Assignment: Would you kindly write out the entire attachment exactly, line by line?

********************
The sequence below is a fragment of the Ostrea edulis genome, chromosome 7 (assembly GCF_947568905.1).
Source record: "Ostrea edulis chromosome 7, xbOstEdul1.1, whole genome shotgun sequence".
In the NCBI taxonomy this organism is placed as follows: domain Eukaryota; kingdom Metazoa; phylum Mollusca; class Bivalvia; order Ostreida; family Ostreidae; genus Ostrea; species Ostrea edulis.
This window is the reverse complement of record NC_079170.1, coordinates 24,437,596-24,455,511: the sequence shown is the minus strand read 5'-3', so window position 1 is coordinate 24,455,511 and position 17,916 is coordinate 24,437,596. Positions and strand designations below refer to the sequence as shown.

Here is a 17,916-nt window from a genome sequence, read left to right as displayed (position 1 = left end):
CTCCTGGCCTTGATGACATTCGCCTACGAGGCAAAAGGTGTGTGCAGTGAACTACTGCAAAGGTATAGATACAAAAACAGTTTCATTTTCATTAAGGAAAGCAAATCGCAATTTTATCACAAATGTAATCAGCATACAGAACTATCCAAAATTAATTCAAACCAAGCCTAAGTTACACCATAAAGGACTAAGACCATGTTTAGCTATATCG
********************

The sequence below is a fragment of the Ostrea edulis genome, chromosome 7 (assembly GCF_947568905.1).
Source record: "Ostrea edulis chromosome 7, xbOstEdul1.1, whole genome shotgun sequence".
In the NCBI taxonomy this organism is placed as follows: domain Eukaryota; kingdom Metazoa; phylum Mollusca; class Bivalvia; order Ostreida; family Ostreidae; genus Ostrea; species Ostrea edulis.
This window is the reverse complement of record NC_079170.1, coordinates 24,437,596-24,455,511: the sequence shown is the minus strand read 5'-3', so window position 1 is coordinate 24,455,511 and position 17,916 is coordinate 24,437,596. Positions and strand designations below refer to the sequence as shown.

Here is a 17,916-nt window from a genome sequence, read left to right as displayed (position 1 = left end):
CTCCTGGCCTTGATGACATTCGCCTACGAGGCAAAAGGTGTGTGCAGTGAACTACTGCAAAGGTATAGATACAAAAACAGTTTCATTTTCATTAAGGAAAGCAAATCGCAATTTTATCACAAATGTAATCAGCATACAGAACTATCCAAAATTAATTCAAACCAAGCCTAAGTTACACCATAAAGGACTAAGACCATGTTTAGCTATATCG